Australasian Science: Australia's authority on science since 1938

What Is the Point of Veterinary Acupuncture?

By Tanya Stephens

While some misguided people try ineffective “therapies”, at least they can seek out other treatments if they don’t work. Not so the hapless pet.

There is no scientific evidence for the use of acupuncture in any animal, including humans. We know that the powerful placebo effect tricks human patients into thinking acupuncture works, but why do some people (including some veterinarians who should know better) think that it’s curing animals? Is this an extreme example of cognitive bias or the caregiver placebo effect, in which the caregiver believes their animal has responded to a “treatment”? It’s a well-known phenomenon in animal care, but who is being treated: the owner or their pet?

The caregiver placebo effect means that the owner not only thinks that their animal has improved but will tell the acupuncturist so. Caregiver placebo effects are the result of using inconsistent subjective measures of response instead of objective measures. As in the human field, veterinarians using ineffective therapies will often target lucrative chronic disease conditions such as arthritis, which can wax and wane, and owners may not expect much improvement anyway.

The use of ineffective “therapies” on animals is a serious animal welfare and ethical issue. Acts and codes of conduct require veterinarians to base their decisions on scientific evidence and current knowledge, have the animal as the first priority, and alleviate suffering – certainly not add to it by sticking needles into non-consenting pets.

It’s easy to understand why some pet owners are misled. Would veterinarians carry out this treatment if it’s no good? Doesn’t that give it credibility? The claims for using acupuncture on your pet to cure just about any disease are seductive, especially if it’s not really clear what is wrong.

The International Veterinary Acupuncture Society runs continuing education courses and accreditation delivered in Australia by the Australian Veterinary Acupuncture Group (AVAG, a special interest group of the Australian Veterinary Association) through the Australian College of Veterinary Acupuncture (ACVA). Courses teach the theory of Traditional Chinese Medicine (TCM), in which acupuncture is an integral part. According to AVAG, acupuncture can be used as a sole therapy although graduates are encouraged to use it as an adjunct ‘to provide a better outcome for their patients’.

ACVA states: “Acupuncture is an important part of a system of TCM developed over a period of 3000 years... Drug-free, it stimulates the body’s innate capacity to heal itself... In China, horses, cows and pigs have been treated for well over 3000 years” with acupuncture. The idea that the Chinese have used acupuncture on animals for thousands of years can be dispelled with minimal research.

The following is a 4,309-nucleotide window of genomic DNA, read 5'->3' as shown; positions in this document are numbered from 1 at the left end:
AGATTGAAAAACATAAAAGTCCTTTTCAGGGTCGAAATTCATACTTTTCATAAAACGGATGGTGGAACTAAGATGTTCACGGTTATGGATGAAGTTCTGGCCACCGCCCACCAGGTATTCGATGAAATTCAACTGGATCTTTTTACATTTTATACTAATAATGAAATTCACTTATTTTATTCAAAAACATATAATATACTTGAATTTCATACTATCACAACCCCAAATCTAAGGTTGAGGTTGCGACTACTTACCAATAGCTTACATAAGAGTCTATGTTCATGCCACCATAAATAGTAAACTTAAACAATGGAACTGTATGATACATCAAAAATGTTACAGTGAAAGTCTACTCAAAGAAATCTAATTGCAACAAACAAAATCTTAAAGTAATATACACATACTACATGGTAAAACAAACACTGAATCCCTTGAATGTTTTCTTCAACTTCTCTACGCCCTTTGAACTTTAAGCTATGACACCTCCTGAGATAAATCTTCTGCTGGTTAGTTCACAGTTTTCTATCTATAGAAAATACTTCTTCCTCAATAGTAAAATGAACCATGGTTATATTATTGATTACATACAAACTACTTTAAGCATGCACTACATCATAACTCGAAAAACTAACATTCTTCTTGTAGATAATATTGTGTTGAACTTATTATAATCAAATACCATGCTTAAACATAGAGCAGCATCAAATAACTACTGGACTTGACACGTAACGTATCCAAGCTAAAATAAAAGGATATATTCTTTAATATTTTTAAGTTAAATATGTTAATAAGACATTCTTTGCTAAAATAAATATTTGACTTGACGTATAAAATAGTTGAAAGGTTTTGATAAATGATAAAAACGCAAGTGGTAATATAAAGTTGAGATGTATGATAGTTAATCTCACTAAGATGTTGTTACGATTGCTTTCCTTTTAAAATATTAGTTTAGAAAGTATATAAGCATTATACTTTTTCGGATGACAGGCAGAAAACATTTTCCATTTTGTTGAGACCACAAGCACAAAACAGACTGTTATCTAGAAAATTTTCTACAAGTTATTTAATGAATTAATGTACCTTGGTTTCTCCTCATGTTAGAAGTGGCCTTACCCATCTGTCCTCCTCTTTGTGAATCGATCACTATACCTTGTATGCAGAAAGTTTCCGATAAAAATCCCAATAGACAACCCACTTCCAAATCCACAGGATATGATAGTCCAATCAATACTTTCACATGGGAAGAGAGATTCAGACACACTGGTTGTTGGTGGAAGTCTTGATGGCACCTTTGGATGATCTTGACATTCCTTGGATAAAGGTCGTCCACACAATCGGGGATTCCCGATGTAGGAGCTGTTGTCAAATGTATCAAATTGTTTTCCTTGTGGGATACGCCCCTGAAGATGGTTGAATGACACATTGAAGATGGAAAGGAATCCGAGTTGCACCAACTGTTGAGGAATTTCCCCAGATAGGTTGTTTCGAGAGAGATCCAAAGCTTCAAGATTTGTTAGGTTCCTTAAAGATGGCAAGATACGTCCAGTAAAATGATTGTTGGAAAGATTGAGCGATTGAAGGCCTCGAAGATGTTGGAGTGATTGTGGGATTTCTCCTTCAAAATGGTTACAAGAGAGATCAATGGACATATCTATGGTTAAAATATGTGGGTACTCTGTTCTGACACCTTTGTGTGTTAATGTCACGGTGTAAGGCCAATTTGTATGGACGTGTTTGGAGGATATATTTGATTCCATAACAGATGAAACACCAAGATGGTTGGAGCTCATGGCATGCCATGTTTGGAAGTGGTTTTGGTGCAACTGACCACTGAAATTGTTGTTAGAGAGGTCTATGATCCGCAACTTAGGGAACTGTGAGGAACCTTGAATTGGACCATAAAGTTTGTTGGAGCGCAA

There is no evidence the ancient Chinese did any more to “treat” their animals than any other culture, and certainly didn’t do so for domestic animals. An early chart supposedly showing acupuncture points on horses ( has been revealed as a chart with pointers to different parts of the body. Acupuncture points have never been shown to exist in animals; acupuncture for animals is a 1970s invention.

The AVAG website claims that acupuncture is in the process of being awarded speciality status in the USA. In fact, and not surprisingly, specialist status was soundly rejected in May 2016 by the American Veterinary Medical Association on the recommendation of the American Board of Veterinary Specialties.

Veterinarians who have as their first priority the health and welfare of animals and who act as advocates for them should be the first professionals to shun, and certainly not embrace, any aspect of TCM, associated as it is with animal welfare concerns; from bear biling to the use of rhino horns; from decimation of the pangolin and ejiao made out of donkey skins to boost well-being and libido (

The use of homeopathy on animals has been shown up as a load of ineffective nonsense so it is hard to understand why, given the lack of evidence, the use of TCM and acupuncture persists. What is the point?

Tanya Stephens is a small animal practitioner, wildlife researcher and published author and presenter on veterinary ethics. Her previous contribution to Australasian Science, “Needless Treatment of Pets”, was published in Australasian Science in July/August 2014 (